From ILE text book:
pp. 134-136 Introduction to property law ex. 1-4
- Contrasting ideas
- Language use: classification
Listening1 : Easements
Translate in Italian the terms in bold below:
fee tail = n. an old feudal expression for a title to real property which can only be passed to one's heirs "of his body" or certain heirs who are blood relatives. If the blood line ran out (no children) then the title would revert to the descendants of the lord who originally gave the land to the title-holding family. Thus, it could not be transferred to anyone outside the family. The intention was to keep lands within a family line and not subdivided. In 16th century England, trusts were established to get around this "restraint on alienation" so the land could be held in trust for another person to use.
(Fee tail nowadays is of historic and academic interest only)
fee simple = n. absolute title to land, free of any other claims against the title, which one can sell or pass to another by will or inheritance. This is a redundant form of "fee," but is used to show the fee (absolute title) is not a "conditional fee," or "determinable fee," or "fee tail." Like "fee" it is often used in deeds transferring title, as in "Harry Hadit grants to Robert Gotit title in fee simple…" or similar words.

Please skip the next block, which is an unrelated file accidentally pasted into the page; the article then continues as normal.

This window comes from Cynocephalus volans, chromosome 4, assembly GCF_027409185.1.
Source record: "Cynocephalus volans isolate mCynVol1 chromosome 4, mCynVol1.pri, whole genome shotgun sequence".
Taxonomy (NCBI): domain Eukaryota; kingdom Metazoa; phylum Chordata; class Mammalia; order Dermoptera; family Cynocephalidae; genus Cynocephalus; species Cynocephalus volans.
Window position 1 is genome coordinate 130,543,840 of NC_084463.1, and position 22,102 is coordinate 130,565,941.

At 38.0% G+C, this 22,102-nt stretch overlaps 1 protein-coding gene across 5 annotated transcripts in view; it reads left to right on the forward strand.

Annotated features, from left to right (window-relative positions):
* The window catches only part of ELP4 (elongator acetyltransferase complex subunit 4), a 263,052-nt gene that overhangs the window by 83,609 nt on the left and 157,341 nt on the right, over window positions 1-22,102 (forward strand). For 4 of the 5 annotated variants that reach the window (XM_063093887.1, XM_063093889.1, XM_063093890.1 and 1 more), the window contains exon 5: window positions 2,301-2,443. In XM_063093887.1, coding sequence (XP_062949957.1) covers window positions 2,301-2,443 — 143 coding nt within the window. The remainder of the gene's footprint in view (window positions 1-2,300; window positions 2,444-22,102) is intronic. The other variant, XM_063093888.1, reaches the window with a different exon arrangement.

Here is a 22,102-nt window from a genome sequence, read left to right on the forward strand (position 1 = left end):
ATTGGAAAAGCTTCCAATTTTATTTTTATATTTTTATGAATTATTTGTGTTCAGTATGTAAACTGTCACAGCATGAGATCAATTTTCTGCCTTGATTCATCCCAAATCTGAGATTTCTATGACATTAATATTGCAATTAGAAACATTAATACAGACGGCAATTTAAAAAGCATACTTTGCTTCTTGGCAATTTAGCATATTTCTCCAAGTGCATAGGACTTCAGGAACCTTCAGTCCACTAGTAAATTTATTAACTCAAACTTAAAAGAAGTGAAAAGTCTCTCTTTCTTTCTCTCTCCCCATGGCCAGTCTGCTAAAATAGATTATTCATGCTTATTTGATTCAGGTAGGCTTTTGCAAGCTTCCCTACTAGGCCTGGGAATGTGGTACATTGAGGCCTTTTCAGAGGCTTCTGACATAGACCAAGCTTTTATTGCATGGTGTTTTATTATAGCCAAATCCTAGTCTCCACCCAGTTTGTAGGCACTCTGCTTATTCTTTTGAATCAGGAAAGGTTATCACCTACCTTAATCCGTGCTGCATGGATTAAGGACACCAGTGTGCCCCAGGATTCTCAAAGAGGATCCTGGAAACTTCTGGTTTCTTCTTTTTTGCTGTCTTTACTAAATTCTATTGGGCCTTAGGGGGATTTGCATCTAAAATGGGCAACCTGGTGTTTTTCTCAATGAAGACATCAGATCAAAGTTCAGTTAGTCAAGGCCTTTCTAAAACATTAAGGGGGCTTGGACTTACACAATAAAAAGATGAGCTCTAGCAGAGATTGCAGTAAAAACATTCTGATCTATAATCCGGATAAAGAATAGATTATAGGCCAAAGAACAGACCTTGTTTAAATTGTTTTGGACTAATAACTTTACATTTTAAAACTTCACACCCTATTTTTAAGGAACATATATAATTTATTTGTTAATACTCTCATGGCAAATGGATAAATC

real estate = n. land, improvements and buildings thereon, including attached items and growing things. It is virtually the same as "real property," except real property includes interests which are not physical such as a right to acquire the property in the future.
real property = n. 1) all land, structures, firmly attached and integrated equipment (such as light fixtures or a well pump), anything growing on the land, and all "interests" in the property, which may include the right to future ownership (remainder), right to occupy for a period of time (tenancy or life estate), the right to drill for oil, the right to get the property back (a reversion) if it is no longer used for its current purpose (such as use for a hospital, school or city hall), use of airspace (condominium) or an easement across another's property. Real property should be thought of as a group of rights like a bundle of sticks which can be divided. It is distinguished from personal property which is made up of movable items. 2) one of the principal areas of law like contracts, negligence, probate, family law and criminal law.